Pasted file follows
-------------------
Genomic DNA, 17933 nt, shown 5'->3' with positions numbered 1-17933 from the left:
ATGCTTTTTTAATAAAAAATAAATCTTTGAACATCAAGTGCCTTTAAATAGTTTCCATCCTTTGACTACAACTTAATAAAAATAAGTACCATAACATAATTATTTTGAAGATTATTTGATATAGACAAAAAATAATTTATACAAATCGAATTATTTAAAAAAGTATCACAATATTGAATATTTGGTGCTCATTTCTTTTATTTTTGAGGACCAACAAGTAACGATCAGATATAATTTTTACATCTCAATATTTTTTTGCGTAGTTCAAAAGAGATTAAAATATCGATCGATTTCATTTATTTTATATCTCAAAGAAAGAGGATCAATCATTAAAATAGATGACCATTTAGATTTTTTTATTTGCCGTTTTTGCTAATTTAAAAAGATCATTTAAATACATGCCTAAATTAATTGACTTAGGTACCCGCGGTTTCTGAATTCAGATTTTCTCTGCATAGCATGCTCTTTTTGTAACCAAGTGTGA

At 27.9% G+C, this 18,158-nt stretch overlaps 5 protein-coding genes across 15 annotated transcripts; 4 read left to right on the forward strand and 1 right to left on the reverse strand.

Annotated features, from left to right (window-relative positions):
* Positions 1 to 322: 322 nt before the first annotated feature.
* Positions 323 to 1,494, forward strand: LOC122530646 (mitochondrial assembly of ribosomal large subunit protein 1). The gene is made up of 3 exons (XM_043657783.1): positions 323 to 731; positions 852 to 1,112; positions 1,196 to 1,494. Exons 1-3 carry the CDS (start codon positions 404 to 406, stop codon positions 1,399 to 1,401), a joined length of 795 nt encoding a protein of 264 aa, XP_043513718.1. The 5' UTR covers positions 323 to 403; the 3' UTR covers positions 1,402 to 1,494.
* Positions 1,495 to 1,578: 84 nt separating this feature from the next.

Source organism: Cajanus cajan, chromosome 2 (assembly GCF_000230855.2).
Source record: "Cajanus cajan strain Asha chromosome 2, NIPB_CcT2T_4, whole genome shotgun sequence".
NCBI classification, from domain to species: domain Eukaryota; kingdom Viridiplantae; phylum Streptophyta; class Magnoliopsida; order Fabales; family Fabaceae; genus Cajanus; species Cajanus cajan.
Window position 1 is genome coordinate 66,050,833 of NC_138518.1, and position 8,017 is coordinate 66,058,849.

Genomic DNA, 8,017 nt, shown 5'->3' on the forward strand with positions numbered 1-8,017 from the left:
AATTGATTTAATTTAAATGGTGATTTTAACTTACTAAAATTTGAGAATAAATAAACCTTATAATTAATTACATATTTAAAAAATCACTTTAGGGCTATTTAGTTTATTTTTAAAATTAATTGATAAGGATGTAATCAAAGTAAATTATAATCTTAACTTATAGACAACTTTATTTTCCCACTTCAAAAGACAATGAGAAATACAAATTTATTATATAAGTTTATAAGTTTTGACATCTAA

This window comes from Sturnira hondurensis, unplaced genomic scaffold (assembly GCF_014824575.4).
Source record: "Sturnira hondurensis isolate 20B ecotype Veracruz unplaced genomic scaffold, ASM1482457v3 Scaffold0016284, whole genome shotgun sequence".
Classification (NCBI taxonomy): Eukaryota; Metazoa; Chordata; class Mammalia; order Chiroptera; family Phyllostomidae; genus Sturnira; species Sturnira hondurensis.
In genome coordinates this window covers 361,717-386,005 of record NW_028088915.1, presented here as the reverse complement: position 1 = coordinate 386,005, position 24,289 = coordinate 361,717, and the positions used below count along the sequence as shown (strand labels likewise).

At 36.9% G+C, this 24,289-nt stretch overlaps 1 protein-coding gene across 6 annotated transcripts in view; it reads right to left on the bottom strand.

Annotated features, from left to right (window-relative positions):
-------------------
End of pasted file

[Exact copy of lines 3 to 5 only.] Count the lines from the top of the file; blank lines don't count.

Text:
At 27.9% G+C, this 18,158-nt stretch overlaps 5 protein-coding genes across 15 annotated transcripts; 4 read left to right on the forward strand and 1 right to left on the reverse strand.

Annotated features, from left to right (window-relative positions):
* Positions 1 to 322: 322 nt before the first annotated feature.